Something was wrong with Whiskey, and it wasn’t lethargy, whining or refusal to eat that tipped off his owners. It was chew sticks, unchewed. For the 10-year-old Small Munsterlander, chewing was a lifelong obsession. It had been a good life, one spent running down San Francisco city sidewalks; playing in the parks; exploring neighborhood shops; and, of course, chasing toys on the beach.
Whiskey’s owners, Tom Swierk and Robin Addams, indulged his appetite for beef tendons and other treats. The dog they had acquired as a young pup still had “lots of sass,” as Swierk describes him, or he did until last Thanksgiving, when his owners realized he had lost interest in chewing, one of his favorite pastimes. The Small Munsterlander, a hunting breed that originated in Munster, Germany, has been bred for centuries to thrive on chasing and retrieving. True to his roots, Whiskey was a friendly, devoted dog with an intense streak that his owners channeled into play. When Whisky ignored his chew toys, Swierk thought it was a problem with a tooth, and took him to the vet.
It was cancer.
Oral cancer, both malignant and benign, is not uncommon in dogs. Unfortunately, Whiskey’s tumor wasn’t benign. The lesion on his lower left gum was malignant squamous cell carcinoma, the second most common oral malignancy in dogs. In humans, it accounts for 70 percent of all oral tumors.
The wrenching news came with a silver lining: the cancer hadn’t spread to other organs. “This type of malignant tumor metastasizes less than 10 percent of the time,” Swierk says. It is known for its aggressive growth, however, and the tumor had already invaded Whiskey’s jawbone. Nearby were lymph nodes, a ready target and a pathway for the cancer to spread.
What, then, could be done? The usual course of action was to amputate the affected bone, sometimes using chemotherapy and radiation. Another common treatment involved shaving the growth, Swierk says, but that would also mean subsequent periodic surgeries. With the diseased bone removed, Whiskey’s chances for a full recovery were good. A life without chewing, however, wasn’t so promising.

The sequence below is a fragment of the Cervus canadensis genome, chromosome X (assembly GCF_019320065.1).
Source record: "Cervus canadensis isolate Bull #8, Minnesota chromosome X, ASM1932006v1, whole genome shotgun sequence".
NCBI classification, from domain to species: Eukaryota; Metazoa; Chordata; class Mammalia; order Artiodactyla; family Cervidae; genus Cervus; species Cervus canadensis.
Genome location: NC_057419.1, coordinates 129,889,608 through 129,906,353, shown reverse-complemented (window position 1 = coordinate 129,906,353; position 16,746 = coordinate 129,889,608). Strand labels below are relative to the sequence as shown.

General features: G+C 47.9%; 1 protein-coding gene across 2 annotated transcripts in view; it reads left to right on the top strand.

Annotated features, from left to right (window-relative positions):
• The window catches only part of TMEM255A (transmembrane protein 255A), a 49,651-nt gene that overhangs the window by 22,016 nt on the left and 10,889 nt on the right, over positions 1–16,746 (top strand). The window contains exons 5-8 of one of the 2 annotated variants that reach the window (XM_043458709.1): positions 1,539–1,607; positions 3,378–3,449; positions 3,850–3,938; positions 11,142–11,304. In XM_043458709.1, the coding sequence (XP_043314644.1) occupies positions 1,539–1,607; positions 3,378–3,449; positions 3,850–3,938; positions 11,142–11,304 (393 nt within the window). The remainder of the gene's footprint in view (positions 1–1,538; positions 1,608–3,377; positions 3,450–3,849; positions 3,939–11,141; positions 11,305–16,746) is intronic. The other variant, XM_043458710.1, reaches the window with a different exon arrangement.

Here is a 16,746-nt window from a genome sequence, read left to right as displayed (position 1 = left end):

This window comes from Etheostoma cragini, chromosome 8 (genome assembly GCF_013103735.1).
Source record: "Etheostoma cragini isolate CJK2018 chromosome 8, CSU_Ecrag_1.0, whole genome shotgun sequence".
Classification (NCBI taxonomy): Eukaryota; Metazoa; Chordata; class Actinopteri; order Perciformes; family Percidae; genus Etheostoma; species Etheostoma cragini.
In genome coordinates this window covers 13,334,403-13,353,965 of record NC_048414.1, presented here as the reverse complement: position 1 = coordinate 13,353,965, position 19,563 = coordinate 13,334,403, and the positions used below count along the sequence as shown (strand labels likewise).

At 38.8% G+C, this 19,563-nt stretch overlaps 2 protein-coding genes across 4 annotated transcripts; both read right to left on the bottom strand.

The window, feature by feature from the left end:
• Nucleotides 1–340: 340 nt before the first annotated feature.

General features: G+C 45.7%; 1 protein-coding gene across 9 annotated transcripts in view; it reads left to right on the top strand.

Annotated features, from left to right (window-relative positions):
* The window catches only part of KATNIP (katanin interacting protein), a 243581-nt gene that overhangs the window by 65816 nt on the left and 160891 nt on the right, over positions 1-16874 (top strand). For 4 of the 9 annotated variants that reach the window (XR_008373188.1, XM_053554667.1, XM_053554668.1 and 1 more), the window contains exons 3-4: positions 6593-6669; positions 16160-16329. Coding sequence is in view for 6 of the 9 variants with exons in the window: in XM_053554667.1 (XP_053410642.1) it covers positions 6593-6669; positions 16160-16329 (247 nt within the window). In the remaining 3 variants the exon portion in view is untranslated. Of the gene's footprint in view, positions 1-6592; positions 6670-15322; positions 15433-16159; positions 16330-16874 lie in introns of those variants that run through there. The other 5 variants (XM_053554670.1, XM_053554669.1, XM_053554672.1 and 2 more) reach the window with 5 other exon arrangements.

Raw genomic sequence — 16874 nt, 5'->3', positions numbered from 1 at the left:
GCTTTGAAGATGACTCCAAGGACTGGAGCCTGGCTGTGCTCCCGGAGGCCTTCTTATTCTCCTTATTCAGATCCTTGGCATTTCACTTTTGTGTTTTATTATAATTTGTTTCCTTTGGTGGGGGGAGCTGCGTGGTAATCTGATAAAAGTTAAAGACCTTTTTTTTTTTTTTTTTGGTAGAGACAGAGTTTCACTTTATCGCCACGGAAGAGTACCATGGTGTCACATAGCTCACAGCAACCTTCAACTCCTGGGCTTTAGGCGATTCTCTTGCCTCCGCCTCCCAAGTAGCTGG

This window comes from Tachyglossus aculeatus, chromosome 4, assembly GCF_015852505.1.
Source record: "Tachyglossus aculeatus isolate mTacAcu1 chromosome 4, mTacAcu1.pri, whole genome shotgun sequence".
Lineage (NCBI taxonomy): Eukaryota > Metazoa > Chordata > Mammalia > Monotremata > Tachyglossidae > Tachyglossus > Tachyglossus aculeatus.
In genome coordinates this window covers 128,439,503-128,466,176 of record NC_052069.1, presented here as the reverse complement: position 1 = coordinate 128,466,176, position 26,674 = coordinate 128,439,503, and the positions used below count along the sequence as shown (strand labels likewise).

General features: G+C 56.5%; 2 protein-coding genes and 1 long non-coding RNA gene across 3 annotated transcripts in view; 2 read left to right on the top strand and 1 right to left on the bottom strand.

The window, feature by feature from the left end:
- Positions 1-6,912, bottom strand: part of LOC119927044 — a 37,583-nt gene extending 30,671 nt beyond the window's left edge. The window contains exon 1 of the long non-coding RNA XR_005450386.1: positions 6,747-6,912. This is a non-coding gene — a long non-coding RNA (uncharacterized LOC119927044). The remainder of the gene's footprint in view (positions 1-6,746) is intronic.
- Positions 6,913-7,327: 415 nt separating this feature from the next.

After amputation, the jaw is never quite the same. The teeth and bones gradually fall out of alignment, and the dog’s teeth can cause ulcerations in the hard palate. He could eat, but there would be no more chew toys. He could not play ball or tug of war.
As it turned out, there was another option. A team of vets at the University of California, Davis, had been working on a fix for pets who lost jawbone to disease or injury. It had only been used in five other dogs, but the results had been good. Their vet referred him to the UC Davis School of Veterinary Medicine, 73 miles east of San Francisco.
It was a done deal for Swierk and Addams, who were prepared to travel to New York, if that’s what it took to not only save their dog, but have him back whole, and to pay the $8,000 treatment cost. Whiskey was more than a pet to them — he was their companion.
“Whiskey is our world, plain and simple,” Swierk says.
Bone regeneration was seen as science fiction in 1948, when Dr. Marshall R. Urist, a UCLA orthopedic surgeon who pioneered the field, got started. Urist spent five decades at the bone research laboratory at UCLA, where he discovered how to use proteins to stimulate skeletal repair.
In 1971, he proposed the name “bone morphogenetic protein” (BMP) for the growth-promoting factors he used to prompt new bone growth in rabbits. The bone proteins act as signals to stem cells, which migrate to them and are converted into bone-forming cells. These cells then grow bone in the area where the BMP was placed.
Naturally occurring BMP is found within bone, but clinically useful amounts can’t be easily extracted from human donor bone and so must be genetically engineered in the lab.